The major aetiological agent of human bacterial meningitis is Neisseria meningitidis. During the course of disease and host colonization, the bacterium has to withstand limited oxygen availability. Nitrogen oxide and nitrogen oxyanions are thought to be present, which may constitute an alternative sink for electrons from the N. meningitidis respiratory chain. A partial denitrification pathway is encoded by the aniA nitrite reductase gene and the norB nitric oxide reductase gene. Analysis of the completed genome sequences of two N. meningitidis strains is used to generate a model for the membrane-associated respiratory chain of this organism. Analysis of aniA expression indicates it to be controlled primarily by oxygen and secondarily by nitrite. The ability of N. meningitidis to denitrify relies on microaerobic growth conditions. Here we show that under microaerobic conditions nitrite supplements oxygen as an alternative respiratory substrate.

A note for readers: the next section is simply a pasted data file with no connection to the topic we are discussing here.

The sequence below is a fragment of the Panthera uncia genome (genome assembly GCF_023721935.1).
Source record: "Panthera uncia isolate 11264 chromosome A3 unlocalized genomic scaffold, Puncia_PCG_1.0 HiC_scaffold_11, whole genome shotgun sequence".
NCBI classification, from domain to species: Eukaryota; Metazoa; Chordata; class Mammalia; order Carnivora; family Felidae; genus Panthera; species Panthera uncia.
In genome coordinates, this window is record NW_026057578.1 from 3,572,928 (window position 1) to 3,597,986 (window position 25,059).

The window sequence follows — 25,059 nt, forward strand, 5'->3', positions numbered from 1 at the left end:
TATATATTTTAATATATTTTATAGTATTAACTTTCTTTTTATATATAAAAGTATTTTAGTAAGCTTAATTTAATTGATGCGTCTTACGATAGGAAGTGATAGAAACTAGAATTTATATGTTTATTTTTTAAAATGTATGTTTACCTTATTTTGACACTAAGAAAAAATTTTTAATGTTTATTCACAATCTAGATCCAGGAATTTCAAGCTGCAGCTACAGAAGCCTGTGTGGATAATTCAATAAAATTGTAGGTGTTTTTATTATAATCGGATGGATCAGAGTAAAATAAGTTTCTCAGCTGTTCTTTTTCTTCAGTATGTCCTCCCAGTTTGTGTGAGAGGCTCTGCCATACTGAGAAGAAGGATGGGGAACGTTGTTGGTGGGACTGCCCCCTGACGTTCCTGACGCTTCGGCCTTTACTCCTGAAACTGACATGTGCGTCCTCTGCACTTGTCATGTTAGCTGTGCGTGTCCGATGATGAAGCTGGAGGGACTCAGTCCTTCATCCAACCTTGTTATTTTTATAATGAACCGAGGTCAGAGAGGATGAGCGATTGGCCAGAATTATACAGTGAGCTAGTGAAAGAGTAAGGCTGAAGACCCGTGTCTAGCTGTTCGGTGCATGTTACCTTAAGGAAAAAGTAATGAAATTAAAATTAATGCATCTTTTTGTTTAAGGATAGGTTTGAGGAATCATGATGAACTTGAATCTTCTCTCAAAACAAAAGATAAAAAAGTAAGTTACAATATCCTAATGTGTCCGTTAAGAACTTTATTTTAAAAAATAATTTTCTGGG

Conference Article| February 01 2005
Microaerobic denitrification in Neisseria meningitidis
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J.D. Rock, J.W.B. Moir; Microaerobic denitrification in Neisseria meningitidis. Biochem Soc Trans 1 February 2005; 33 (1): 134–136. doi: https://doi.org/10.1042/BST0330134
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